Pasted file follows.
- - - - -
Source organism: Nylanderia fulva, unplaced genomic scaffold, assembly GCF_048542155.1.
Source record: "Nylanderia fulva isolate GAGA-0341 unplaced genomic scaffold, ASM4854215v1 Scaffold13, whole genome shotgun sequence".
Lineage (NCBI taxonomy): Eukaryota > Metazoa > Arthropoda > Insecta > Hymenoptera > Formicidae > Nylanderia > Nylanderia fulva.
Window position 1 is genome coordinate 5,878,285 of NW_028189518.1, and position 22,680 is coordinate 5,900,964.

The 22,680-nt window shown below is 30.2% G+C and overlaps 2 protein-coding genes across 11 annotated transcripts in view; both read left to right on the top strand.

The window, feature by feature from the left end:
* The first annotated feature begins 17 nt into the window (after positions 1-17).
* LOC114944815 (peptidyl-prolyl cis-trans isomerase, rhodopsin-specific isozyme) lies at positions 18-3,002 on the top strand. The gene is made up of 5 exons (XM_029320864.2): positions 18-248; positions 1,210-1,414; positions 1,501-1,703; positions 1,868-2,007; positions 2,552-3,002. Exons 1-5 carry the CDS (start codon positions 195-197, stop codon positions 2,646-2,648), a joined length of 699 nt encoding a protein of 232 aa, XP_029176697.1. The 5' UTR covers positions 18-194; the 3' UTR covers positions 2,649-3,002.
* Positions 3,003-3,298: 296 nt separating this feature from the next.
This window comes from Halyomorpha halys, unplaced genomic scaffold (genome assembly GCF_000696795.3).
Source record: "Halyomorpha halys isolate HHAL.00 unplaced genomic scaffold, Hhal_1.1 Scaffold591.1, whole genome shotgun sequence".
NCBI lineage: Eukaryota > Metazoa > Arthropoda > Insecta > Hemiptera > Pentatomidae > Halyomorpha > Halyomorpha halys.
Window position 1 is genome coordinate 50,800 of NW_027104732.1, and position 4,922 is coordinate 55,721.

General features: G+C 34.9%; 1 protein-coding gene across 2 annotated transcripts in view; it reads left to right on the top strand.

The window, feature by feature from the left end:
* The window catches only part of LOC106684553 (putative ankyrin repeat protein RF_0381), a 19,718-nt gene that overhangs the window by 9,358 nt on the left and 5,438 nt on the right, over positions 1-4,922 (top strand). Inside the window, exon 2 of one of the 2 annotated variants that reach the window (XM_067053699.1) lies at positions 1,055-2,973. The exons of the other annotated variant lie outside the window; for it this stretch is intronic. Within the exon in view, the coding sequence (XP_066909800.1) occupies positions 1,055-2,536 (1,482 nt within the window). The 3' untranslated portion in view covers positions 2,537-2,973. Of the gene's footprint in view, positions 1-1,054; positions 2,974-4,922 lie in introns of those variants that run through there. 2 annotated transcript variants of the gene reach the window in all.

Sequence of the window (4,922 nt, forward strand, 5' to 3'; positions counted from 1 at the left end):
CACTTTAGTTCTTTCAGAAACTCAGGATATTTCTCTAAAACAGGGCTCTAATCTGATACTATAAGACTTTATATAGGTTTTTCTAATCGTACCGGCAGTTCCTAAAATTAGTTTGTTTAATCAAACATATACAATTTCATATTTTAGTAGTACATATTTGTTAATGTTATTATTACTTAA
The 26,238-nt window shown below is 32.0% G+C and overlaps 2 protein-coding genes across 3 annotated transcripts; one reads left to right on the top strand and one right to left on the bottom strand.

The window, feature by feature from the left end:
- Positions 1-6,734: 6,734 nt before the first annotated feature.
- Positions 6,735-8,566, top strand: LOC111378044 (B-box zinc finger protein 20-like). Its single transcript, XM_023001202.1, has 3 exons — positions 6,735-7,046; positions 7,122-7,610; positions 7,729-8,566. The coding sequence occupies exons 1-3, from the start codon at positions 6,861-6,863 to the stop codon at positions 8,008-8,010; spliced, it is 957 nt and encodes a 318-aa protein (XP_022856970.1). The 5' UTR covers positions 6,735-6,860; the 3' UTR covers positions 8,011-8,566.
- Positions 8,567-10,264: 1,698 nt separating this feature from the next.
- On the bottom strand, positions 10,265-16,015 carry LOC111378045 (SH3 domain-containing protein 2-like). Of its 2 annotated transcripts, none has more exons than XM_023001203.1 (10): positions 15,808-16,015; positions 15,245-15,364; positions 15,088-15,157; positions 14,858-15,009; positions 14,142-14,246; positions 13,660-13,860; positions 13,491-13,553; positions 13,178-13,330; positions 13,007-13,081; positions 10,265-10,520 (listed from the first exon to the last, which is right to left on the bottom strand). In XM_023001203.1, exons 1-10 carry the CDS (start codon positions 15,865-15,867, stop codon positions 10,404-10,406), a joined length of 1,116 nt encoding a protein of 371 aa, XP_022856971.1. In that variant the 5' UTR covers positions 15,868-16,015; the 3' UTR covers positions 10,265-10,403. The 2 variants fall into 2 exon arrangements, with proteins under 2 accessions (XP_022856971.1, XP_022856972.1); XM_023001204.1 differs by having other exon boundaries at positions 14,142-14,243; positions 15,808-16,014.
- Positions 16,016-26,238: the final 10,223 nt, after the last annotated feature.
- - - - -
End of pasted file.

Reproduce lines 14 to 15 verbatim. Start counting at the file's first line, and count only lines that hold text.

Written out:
General features: G+C 34.9%; 1 protein-coding gene across 2 annotated transcripts in view; it reads left to right on the top strand.

The window, feature by feature from the left end: